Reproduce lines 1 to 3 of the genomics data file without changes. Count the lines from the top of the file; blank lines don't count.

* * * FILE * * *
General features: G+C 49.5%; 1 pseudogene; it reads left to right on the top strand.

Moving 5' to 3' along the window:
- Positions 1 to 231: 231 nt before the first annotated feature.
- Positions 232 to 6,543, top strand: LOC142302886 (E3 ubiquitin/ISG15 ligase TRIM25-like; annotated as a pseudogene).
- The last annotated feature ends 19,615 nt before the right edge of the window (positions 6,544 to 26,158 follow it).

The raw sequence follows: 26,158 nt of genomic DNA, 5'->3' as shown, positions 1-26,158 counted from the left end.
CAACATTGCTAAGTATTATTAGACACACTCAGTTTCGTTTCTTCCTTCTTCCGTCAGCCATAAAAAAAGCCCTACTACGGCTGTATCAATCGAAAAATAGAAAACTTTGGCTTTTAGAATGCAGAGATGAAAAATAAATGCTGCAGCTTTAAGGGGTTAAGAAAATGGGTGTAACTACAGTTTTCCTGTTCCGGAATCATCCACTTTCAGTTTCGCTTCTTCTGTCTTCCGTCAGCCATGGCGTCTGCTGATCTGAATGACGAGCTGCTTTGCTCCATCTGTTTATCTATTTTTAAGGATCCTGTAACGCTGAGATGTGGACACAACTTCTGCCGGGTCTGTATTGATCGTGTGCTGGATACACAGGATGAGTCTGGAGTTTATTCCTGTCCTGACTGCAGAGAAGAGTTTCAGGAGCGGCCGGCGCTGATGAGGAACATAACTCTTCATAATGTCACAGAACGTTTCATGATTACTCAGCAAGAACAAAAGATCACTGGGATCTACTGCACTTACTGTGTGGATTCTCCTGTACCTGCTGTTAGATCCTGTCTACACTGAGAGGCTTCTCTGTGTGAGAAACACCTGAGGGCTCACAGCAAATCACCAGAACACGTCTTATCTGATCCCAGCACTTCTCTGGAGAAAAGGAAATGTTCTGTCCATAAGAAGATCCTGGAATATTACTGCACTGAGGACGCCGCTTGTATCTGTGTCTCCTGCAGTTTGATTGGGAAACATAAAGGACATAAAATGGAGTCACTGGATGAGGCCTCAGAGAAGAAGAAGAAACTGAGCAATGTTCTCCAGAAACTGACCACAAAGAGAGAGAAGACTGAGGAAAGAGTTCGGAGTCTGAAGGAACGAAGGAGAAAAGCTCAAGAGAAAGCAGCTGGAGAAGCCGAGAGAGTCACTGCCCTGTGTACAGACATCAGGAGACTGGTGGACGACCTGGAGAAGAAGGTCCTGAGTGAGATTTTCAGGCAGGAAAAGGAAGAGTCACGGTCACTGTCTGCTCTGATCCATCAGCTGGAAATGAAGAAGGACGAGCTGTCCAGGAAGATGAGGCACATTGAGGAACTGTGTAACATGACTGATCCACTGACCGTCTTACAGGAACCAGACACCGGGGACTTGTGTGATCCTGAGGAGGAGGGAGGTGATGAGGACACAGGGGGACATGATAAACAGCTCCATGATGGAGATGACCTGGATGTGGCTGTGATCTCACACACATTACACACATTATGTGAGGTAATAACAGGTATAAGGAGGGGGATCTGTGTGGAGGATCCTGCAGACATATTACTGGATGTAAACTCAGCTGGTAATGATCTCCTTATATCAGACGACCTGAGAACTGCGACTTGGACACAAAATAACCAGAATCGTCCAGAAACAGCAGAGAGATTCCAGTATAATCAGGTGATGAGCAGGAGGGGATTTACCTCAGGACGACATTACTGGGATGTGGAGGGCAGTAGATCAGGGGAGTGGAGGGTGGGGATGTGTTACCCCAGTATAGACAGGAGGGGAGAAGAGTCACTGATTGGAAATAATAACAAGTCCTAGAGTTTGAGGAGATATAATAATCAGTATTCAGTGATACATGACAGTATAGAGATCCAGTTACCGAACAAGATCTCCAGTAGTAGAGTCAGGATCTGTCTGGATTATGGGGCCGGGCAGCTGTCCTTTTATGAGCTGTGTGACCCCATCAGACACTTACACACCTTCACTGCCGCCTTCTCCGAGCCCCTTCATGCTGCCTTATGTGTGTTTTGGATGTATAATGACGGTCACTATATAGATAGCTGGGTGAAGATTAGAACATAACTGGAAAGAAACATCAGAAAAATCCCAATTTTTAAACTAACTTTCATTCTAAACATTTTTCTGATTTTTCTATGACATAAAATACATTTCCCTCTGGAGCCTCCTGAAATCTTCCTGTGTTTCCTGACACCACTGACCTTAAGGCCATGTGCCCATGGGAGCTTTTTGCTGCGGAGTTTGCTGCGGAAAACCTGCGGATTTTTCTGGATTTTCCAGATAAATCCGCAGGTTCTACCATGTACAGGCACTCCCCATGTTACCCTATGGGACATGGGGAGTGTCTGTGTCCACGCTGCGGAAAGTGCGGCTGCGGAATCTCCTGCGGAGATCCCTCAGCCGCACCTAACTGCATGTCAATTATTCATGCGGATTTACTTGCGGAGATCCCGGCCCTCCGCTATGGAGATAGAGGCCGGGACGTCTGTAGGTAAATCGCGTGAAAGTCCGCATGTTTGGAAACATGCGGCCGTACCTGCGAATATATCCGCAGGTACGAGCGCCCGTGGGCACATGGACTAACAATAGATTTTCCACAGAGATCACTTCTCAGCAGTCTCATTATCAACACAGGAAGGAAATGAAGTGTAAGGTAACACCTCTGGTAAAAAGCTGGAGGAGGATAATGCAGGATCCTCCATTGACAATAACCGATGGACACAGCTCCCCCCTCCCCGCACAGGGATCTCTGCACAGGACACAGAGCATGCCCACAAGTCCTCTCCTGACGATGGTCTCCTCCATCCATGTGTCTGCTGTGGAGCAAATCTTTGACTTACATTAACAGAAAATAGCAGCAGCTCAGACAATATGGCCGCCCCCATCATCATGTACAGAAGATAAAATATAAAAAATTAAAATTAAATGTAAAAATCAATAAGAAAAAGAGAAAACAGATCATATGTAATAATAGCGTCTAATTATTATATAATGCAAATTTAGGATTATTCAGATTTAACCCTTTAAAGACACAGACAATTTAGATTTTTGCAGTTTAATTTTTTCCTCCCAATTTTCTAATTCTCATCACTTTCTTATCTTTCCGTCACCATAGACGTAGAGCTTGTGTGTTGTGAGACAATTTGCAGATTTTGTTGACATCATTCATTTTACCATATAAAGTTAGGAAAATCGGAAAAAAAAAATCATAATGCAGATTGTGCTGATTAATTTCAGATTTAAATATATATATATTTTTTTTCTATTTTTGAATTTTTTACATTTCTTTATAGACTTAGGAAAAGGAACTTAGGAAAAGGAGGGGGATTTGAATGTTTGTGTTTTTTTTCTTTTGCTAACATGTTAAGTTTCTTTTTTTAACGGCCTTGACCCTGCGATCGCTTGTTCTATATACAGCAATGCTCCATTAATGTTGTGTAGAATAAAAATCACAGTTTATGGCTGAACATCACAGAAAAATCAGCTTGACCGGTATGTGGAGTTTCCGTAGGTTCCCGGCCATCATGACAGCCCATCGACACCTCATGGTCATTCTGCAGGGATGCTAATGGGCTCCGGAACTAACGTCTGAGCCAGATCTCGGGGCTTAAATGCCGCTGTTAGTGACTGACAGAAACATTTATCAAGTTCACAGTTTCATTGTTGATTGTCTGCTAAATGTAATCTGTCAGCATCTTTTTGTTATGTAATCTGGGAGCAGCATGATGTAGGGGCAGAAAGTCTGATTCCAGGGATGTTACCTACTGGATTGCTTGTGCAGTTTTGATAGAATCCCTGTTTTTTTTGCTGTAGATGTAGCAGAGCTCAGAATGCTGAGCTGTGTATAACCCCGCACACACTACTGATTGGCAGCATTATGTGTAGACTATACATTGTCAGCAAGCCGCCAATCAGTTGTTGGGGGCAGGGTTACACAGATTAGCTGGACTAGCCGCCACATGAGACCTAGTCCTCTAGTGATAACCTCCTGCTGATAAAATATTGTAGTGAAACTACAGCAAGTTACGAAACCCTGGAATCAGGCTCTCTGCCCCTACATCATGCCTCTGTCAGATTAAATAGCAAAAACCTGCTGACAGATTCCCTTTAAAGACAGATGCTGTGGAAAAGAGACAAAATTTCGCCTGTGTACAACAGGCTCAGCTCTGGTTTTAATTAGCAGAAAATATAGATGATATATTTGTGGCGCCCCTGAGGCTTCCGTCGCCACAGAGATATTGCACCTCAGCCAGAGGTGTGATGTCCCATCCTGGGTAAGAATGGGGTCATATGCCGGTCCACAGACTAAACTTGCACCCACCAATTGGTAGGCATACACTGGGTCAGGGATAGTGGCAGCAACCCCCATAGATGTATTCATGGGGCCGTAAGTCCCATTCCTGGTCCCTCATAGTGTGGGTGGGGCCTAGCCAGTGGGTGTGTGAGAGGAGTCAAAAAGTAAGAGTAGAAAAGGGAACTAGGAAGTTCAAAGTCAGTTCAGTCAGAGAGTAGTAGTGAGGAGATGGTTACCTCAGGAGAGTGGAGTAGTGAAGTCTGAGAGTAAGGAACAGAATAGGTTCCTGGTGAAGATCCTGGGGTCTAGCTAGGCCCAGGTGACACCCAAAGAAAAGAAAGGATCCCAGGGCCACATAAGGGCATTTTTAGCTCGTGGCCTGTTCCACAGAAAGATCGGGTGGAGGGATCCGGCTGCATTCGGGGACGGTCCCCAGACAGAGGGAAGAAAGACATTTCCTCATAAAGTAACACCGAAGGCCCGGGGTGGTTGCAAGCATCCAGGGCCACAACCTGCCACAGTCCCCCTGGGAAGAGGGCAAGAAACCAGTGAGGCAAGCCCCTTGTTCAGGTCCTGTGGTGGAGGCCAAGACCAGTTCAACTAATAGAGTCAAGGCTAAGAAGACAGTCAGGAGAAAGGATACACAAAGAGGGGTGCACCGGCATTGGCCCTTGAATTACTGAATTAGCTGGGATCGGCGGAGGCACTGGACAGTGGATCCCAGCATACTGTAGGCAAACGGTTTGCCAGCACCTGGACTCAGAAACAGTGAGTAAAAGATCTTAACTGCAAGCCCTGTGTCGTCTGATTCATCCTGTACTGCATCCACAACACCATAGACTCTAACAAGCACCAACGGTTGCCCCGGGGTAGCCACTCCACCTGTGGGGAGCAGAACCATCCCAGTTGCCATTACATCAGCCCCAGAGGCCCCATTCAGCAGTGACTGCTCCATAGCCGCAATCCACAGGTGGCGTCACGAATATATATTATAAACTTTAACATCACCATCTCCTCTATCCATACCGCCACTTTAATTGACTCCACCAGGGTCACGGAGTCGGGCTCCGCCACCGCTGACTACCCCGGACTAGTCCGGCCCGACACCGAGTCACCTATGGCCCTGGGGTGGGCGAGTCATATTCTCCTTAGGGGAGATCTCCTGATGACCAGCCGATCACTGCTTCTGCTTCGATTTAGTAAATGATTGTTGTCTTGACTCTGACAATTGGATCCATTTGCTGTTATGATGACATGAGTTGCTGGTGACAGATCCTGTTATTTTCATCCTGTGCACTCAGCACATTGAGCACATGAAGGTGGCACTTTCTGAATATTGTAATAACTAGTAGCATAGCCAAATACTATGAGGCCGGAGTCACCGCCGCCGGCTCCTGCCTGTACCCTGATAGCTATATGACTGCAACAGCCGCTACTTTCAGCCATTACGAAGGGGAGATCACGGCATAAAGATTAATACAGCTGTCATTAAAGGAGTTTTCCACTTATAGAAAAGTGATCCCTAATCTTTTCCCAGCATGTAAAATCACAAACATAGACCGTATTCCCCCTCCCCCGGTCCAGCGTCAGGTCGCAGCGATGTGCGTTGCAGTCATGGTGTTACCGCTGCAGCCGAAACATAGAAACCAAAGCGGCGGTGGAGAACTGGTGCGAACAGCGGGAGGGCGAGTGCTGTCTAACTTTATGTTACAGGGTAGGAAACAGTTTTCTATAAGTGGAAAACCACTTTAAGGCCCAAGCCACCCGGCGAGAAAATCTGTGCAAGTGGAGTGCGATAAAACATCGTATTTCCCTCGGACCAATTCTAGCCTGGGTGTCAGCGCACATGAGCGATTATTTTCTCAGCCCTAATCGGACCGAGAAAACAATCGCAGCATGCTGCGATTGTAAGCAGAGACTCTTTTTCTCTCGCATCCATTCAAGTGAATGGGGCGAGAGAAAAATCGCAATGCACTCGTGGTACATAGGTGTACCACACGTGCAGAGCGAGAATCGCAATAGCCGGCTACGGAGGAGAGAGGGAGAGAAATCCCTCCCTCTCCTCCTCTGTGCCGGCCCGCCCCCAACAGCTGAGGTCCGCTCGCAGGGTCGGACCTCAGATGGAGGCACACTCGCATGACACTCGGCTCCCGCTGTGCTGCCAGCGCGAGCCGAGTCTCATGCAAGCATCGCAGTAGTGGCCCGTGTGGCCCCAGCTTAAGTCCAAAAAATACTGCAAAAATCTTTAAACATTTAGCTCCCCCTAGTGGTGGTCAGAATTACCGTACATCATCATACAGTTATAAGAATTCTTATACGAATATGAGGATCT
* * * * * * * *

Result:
General features: G+C 49.5%; 1 pseudogene; it reads left to right on the top strand.

Moving 5' to 3' along the window:
- Positions 1 to 231: 231 nt before the first annotated feature.